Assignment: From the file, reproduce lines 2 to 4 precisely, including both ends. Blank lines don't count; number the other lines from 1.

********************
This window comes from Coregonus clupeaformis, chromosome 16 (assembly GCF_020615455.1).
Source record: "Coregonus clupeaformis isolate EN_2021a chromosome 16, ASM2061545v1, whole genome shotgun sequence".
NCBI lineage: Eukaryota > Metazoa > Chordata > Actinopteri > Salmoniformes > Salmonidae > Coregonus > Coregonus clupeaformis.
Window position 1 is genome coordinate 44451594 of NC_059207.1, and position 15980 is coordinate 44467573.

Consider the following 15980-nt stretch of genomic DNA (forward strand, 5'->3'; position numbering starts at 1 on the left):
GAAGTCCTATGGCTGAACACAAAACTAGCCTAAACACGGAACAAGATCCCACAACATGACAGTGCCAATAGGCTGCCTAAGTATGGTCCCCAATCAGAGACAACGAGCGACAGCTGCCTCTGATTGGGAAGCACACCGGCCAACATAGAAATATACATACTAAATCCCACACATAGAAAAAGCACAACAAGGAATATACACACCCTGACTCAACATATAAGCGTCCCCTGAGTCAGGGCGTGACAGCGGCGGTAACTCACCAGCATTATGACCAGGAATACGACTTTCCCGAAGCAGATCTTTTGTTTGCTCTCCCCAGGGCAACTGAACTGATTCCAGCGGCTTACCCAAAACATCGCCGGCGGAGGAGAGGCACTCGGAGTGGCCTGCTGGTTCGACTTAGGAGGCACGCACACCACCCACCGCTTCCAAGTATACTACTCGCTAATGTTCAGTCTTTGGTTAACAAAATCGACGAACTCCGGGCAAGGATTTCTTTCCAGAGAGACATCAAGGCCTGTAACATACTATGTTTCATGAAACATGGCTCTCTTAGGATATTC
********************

Source record: "Coregonus clupeaformis isolate EN_2021a chromosome 16, ASM2061545v1, whole genome shotgun sequence".
NCBI lineage: Eukaryota > Metazoa > Chordata > Actinopteri > Salmoniformes > Salmonidae > Coregonus > Coregonus clupeaformis.
Window position 1 is genome coordinate 44451594 of NC_059207.1, and position 15980 is coordinate 44467573.